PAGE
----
Manfred Feist

Manfred Feist (born Halle 6 April 1930:died Berlin 17 December 2012) was a German politician and party functionary. He served as Director of the Foreign Information Department of the Central Committee of the ruling SED (party).[1]

Manfred Feist
Born6 April 1930
Died17 December 2012
NationalityGerman
OccupationPolitician
SED party functionary
Political partySED
ChildrenPeter Feist [de]
Parent(s)Gotthard Feist (1906–1993)
Helene

His notability is enhanced by the marriage, in 1953, of his elder sister Margot to a political high-flyer called Erich Honecker. As a result of this, between 1971 and 1989 Manfred Feist found himself the brother in law of East Germany's de facto head of state.[2][3] Over the years he was subjected to greater media scrutiny than would normally have been applied to political functionaries at his level of competence: his tongue-in-cheek soubriquet "Manny the Great" ("Manni der Große") allegedly used by colleagues, was publicized even in West Germany.[4]

LifeEdit

Early yearsEdit

Manfred Feist was born in 1930, during the economically distressed closing years of the Germany's Weimar chapter, in the south-inner city (Glaucha) quarter of Halle.[5]

Feist's father, Gotthard, was a shoe maker: his mother Helene worked in a mattress factory. Manfred Freist successfully completed his secondary schooling and, in 1947, the year of his seventeenth birthday, joined the new country's ruling Socialist Unity Party of Germany (SED / Sozialistische Einheitspartei Deutschlands), along with its youth wing, the Free German Youth (FDJ / Freie Deutsche Jugend). He attended the Regional Party School in Halle and became a District Leader and instructor with the FDJ.[1]

Middle yearsEdit

He studied law, obtaining a doctorate in 1963.

Between 1966 and 1989 Manfred Feist served, in succession to Werner Lamberz, as Director of the Foreign Information Department of the Central Committee of the ruling SED (party).[1] He was also a member of the World Peace Council and of the Main Committee of the East German Peace council. Both appointments were achieved with help from Erich Honecker. In 1971 he was nominated as a candidate for membership of the Party Central Committee, and in 1976 he was elected to membership of it.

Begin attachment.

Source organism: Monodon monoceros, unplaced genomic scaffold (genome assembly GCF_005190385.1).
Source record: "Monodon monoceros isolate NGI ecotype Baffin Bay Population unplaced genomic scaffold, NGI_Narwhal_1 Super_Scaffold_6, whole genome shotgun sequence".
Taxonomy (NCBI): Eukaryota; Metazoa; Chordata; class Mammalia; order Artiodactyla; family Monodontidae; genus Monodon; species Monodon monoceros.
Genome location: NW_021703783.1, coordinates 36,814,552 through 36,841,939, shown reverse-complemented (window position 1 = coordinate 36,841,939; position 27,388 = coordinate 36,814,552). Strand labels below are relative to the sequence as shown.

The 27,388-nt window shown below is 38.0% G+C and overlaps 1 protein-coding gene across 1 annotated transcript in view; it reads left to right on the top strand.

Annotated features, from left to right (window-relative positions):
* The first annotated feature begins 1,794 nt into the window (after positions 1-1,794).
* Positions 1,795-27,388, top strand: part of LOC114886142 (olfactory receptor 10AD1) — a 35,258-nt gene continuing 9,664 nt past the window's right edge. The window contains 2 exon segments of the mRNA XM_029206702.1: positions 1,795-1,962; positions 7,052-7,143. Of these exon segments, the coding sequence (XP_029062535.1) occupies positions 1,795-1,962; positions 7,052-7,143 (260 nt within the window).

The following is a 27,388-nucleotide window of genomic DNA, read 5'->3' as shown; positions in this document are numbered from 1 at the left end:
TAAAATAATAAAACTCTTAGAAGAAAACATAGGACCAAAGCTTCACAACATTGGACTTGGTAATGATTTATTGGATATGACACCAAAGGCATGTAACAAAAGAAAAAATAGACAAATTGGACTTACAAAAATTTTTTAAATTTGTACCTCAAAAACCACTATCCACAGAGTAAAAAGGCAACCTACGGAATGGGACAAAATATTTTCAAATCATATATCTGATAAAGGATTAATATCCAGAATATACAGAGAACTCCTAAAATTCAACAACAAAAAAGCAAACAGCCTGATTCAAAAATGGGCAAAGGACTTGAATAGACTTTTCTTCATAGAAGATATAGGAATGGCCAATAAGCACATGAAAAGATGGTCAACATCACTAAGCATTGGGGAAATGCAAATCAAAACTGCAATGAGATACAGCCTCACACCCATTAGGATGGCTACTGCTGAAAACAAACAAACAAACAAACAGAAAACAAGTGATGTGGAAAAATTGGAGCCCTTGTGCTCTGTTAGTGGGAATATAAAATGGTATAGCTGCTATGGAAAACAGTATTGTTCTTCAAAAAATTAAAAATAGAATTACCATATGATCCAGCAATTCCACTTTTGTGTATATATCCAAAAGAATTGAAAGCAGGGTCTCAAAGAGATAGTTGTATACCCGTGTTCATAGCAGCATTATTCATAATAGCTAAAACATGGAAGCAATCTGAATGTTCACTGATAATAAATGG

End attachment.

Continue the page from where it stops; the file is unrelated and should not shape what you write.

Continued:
Feist was also involved in the organisation of the Olof Palme Peace March.[6]

Later yearsEdit

In 1995 Manfred Feist suffered a stroke, after which he was paralysed down one side of his body.[7] Following a long period of ill-health he died in Berlin on 17 December 2012.[3] His death was made public only after a delay of more than two weeks, when an announcement was placed in the Berliner Zeitung.[3] Press speculation focused on the question of whether Margot Honecker would return to Germany from her Chilean exile for her younger brother's funeral.[7]

Feist was buried in Cemetery Pankow III in the Berlin-Niederschönhausen district.[3]

AwardsEdit

ReferencesEdit

  1. ^ a b c Helmut Müller-Enbergs; Andreas Herbst. "Feist, Manfred * 6.4.1930: Leiter der Abteilung Auslandsinformation des ZK der SED". Bundesstiftung zur Aufarbeitung der SED-Diktatur: Biographische Datenbanken. Retrieved 19 November 2014.
  2. ^ Georg Melzer; Klaus Taubert (31 December 2012). "Die letzten Geheimnisse von Margot Honecker: "Margots um drei Jahre jüngerer Bruder, Manfred Feist, war selten bei den Honeckers. Er war sozial abgesichert mit der Funktion eines Abteilungsleiters im SED-Zentralkomitee und..."". Bild (online). Retrieved 19 November 2014.
  3. ^ a b c d dpa (7 January 2013). "Bruder von Margot Honecker tot: Berlin – Der SED-Funktionär Manfred Feist wird in Berlin beigesetzt. Laut einer Anzeige in der Berliner Zeitung wird er am 17. Januar in Berlin beigesetzt". Berliner Zeitung (online). Retrieved 19 November 2014.
  4. ^ Publisher-editor Rudolf Augstein (27 August 1984). "Es lebe die Deutsche Demokratische ...Manni der Große steuert den Friedensrat der DDR". Der Spiegel (online). Retrieved 19 November 2014.
  5. ^ Internationales Biographisches Archiv 26/2007 30 June 2007
  6. ^ M. Feist gestorben junge welt 31 December 2012
  7. ^ a b Norbert Koch-Klaucke (5 January 2013). "Trauer um ihren großen Manni: Margot Honecker - beerdigt sie ihren Bruder in Berlin?". Berliner Kurier (online). Retrieved 19 November 2014.